Melatonin protects rats from radiotherapy-induced small intestine toxicity
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AutorFernández-Gil, Beatriz; Moneim, Ahmed E. Abdel; Ortiz García, Francisco José; Shen, Ying-Qiang; Soto-Mercado, Viviana; Mendivil-Pérez, Miguel; Guerra-Librero, Ana; Acuña Castroviejo, Darío; Molina-Navarro, María M.; García-Verdugo, José M.; Sayed, Ramy K. A.; Florido, Javier; Luna, Juan D.; López, Luis Carlos; Escames Rosa, Germaine
Public Library of Science (PLOS)
MelatoninSmall intestineMitochondriaGastrointestinal tractCancer treatmentToxicityTongueRadiation therapy
Fernández-Gil, B.; et al. Melatonin protects rats from radiotherapy-induced small intestine toxicity. Plos One, 12(4): e0174474 (2017). [http://hdl.handle.net/10481/46291]
PatrocinadorThis study was partially supported by grant no. SAF2009-14037 from the Spanish Ministry of Economy and Competitivity (MINECO), GREIB.PT_2010_04 from the CEIBiotic Program of the University of Granada, Spain, and CTS-101 from the Consejería de Innovación, Ciencia y Empresa, Junta de Andalucía, Spain.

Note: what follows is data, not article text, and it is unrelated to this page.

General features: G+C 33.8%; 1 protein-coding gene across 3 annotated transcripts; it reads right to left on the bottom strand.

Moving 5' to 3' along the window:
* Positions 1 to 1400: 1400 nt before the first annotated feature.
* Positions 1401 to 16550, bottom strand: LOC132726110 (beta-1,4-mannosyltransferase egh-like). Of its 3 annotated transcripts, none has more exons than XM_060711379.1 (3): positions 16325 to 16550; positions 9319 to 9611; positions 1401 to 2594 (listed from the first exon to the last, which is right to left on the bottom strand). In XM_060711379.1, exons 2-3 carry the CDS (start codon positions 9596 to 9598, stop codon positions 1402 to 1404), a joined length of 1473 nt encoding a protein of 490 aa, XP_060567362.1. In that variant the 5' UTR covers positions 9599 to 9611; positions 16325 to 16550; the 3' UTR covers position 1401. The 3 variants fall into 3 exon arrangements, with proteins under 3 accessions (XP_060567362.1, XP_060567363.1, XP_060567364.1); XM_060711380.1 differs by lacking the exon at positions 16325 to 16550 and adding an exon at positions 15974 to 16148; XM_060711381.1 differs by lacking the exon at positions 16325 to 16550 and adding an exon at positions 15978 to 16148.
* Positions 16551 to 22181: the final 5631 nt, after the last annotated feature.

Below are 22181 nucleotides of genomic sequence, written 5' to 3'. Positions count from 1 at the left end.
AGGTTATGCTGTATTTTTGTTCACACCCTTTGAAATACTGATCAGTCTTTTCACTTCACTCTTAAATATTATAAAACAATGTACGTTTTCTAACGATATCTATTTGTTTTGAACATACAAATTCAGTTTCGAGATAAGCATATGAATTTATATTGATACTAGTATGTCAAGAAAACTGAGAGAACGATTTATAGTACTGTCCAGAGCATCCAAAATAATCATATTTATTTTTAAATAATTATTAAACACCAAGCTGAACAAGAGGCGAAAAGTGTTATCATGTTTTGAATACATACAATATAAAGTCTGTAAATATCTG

Radiotherapy-induced gut toxicity is among the most prevalent dose-limiting toxicities following radiotherapy. Prevention of radiation enteropathy requires protection of the small intestine. However, despite the prevalence and burden of this pathology, there are currently no effective treatments for radiotherapy-induced gut toxicity, and this pathology remains unclear. The present study aimed to investigate the changes induced in the rat small intestine after external irradiation of the tongue, and to explore the potential radio-protective effects of melatonin gel. Male Wistar rats were subjected to irradiation of their tongues with an X-Ray YXLON Y.Tu 320-D03 irradiator, receiving a dose of 7.5 Gy/day for 5 days. For 21 days post-irradiation, rats were treated with 45 mg/day melatonin gel or vehicle, by local application into their mouths. Our results showed that mitochondrial oxidative stress, bioenergetic impairment, and subsequent NLRP3 inflammasome activation were involved in the development of radiotherapy-induced gut toxicity. Oral treatment with melatonin gel had a protective effect in the small intestine, which was associated with mitochondrial protection and, consequently, with a reduced inflammatory response, blunting the NF-κB/NLRP3 inflammasome signaling activation. Thus, rats treated with melatonin gel showed reduced intestinal apoptosis, relieving mucosal dysfunction and facilitating intestinal mucosa recovery. Our findings suggest that oral treatment with melatonin gel may be a potential preventive therapy for radiotherapy-induced gut toxicity in cancer patients.